The Mahabharata of Krishna-Dwaipayana Vyasa, Volume 1 eBook

This eBook from the Gutenberg Project consists of approximately 1,884 pages of information about The Mahabharata of Krishna-Dwaipayana Vyasa, Volume 1.

SECTION XLVII

(Astika Parva continued)

“Sauti said, ’Then Vasuki spake unto the Rishi Jaratkaru these words, ’O best of Brahmanas, this maiden is of the same name with thee.  She is my sister and hath ascetic merit.  I will maintain thy wife; accept her.  O thou of ascetic wealth, I shall protect her with all my ability.  And, O foremost of the great Munis, she hath been reared by me for thee.’  And the Rishi replied, ’This is agreed between us that I shall not maintain her; and she shall not do aught that I do not like.  If she do, I leave her!’

“Sauti continued, ’When the snake had promised, saying, ’I shall maintain my sister,’ Jaratkaru then went to the snake’s house.  Then that first of mantra-knowing Brahmanas, observing rigid vows, that virtuous and veteran ascetic, took her hand presented to him according to shastric rites.  And taking his bride with him, adored by the great Rishi, he entered the delightful chamber set apart for him by the king of the snakes.  And in that chamber was a bed-stead covered with very valuable coverlets.  And Jaratkaru lived there with his wife.  And the excellent Rishi made an agreement with his wife, saying, ’Nothing must ever be done or said by thee that is against my liking.  And in case of thy doing any such thing, I will leave thee and no longer continue to stay in thy house.  Bear in mind these words that have been spoken by me.’

“And then the sister of the king of the snakes in great anxiety and grieving exceedingly, spoke unto him, saying, ‘Be it so.’  And moved by the desire of doing good to her relatives, that damsel, of unsullied reputation, began to attend upon her lord with the wakefulness of a dog, the timidity of a deer, and knowledge of signs possessed by the crow.  And one day, after the menstrual period, the sister of Vasuki, having purified herself by a bath according to custom, approached her lord the great Muni; And thereupon she conceived.  And the embryo was like unto a flame of fire, possessed of great energy, and resplendent as fire itself.  And it grew like the moon in the bright fortnight.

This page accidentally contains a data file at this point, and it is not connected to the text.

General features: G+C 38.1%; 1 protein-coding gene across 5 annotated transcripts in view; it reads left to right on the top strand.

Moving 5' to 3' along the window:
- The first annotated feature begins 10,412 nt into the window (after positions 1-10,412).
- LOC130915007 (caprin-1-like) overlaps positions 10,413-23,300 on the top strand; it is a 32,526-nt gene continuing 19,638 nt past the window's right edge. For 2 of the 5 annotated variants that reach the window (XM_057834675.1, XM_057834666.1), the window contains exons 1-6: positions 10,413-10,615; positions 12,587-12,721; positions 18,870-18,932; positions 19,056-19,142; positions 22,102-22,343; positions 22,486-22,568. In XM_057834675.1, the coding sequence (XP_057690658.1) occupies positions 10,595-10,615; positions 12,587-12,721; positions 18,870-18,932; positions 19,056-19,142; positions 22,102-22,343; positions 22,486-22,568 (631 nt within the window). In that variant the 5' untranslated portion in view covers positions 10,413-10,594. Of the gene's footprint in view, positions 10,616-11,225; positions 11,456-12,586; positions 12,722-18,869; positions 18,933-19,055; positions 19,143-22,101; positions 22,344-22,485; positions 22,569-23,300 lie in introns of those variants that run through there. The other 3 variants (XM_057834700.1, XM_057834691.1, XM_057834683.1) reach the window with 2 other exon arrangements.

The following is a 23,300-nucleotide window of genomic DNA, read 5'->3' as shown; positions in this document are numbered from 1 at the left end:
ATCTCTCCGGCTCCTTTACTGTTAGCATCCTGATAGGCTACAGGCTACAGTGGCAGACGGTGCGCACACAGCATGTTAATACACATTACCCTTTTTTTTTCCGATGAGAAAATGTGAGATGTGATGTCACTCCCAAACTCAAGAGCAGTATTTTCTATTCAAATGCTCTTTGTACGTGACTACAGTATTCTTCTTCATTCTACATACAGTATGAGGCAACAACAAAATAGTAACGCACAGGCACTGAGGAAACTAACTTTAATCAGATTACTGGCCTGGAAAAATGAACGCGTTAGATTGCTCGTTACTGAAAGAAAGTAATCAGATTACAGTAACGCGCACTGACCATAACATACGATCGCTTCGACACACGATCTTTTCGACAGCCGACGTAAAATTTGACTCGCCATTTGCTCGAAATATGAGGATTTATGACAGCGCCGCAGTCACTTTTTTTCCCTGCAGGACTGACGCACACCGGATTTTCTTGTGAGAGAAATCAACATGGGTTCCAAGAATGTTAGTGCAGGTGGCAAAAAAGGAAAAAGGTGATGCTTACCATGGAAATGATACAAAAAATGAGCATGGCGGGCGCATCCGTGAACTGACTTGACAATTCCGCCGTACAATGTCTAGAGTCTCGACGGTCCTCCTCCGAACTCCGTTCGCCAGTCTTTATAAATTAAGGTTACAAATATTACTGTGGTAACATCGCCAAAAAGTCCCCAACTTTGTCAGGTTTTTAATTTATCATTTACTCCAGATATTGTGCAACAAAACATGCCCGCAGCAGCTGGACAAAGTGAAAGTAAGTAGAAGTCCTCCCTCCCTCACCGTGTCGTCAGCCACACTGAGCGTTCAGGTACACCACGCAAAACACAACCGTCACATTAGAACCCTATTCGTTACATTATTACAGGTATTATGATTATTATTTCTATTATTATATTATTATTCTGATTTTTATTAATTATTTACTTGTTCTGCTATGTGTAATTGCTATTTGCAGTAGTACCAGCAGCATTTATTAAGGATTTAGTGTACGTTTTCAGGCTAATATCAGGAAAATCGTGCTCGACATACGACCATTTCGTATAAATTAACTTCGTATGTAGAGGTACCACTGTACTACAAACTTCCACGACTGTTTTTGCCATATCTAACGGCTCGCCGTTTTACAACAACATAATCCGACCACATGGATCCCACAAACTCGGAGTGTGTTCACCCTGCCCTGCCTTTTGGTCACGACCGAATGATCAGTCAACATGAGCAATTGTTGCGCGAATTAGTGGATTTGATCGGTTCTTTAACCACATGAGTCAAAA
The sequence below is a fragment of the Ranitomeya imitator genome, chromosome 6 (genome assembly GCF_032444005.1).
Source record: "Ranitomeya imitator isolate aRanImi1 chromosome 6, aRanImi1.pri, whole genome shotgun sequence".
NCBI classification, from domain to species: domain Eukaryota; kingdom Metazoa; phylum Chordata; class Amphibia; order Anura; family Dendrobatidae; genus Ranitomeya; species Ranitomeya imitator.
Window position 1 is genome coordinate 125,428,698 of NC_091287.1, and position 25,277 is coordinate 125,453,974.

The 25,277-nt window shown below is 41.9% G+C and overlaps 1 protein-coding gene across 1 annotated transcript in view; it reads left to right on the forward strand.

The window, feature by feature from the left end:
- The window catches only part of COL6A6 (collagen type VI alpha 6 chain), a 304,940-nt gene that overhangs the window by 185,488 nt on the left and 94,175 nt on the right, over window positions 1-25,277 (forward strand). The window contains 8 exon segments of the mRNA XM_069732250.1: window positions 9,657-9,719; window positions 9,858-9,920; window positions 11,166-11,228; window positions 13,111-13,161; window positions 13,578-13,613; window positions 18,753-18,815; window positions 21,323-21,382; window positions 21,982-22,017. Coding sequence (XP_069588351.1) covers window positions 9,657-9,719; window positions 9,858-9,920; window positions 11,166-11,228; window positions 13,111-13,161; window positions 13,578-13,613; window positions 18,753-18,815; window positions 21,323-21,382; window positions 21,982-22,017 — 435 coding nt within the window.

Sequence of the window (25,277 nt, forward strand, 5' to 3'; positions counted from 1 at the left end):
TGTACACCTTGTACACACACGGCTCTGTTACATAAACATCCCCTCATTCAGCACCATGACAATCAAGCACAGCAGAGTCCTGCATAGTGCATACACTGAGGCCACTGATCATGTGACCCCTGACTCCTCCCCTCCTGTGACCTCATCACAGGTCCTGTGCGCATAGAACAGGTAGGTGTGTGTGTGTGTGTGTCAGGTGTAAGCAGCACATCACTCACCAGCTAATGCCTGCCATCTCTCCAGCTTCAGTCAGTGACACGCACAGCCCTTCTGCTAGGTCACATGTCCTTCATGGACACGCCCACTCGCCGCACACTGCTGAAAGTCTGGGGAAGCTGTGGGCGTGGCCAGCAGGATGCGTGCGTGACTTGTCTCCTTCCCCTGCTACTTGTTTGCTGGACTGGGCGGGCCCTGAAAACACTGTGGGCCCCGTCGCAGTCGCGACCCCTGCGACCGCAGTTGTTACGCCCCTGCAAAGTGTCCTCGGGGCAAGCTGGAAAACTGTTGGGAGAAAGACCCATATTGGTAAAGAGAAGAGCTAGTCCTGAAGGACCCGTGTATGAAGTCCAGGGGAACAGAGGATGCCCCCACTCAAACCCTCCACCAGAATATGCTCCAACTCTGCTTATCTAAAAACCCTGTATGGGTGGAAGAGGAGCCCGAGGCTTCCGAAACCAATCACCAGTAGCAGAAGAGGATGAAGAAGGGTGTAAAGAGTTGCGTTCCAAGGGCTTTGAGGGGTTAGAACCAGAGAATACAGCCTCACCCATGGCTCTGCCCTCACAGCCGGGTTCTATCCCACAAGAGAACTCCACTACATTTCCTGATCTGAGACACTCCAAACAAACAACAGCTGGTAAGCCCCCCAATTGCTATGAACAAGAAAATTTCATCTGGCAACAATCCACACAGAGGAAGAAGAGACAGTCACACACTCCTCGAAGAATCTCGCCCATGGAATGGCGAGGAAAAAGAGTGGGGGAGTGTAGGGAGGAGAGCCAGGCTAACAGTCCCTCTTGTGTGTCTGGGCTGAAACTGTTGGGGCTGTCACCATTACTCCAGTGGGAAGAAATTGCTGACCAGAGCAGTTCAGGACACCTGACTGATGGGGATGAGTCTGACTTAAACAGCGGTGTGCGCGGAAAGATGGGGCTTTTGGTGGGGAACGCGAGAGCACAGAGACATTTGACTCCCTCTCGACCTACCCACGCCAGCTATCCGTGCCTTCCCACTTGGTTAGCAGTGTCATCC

“And one day, within a short time, Jaratkaru of great fame, placing his head on the lap of his wife, slept, looking like one fatigued.  And as he was sleeping, the sun entered his chambers in the Western mountain and was about to set.  And, O Brahmana, as the day was fading, she, the excellent sister of Vasuki, became thoughtful, fearing the loss of her husband’s virtue.  And she thought, ’What should I now do?  Shall I wake my husband or not?  He is exacting and punctilious in his religious duties.  How can I act as not to offend him?  The alternatives are his anger and the loss of virtue of a virtuous man.  The loss of virtue, I ween, is the greater of the two evils.  Again, if I wake him, he will be angry.  But if twilight passeth away without his prayers being said, he shall certainly sustain loss of virtue.’

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The Mahabharata of Krishna-Dwaipayana Vyasa, Volume 1 from Project Gutenberg. Public domain.
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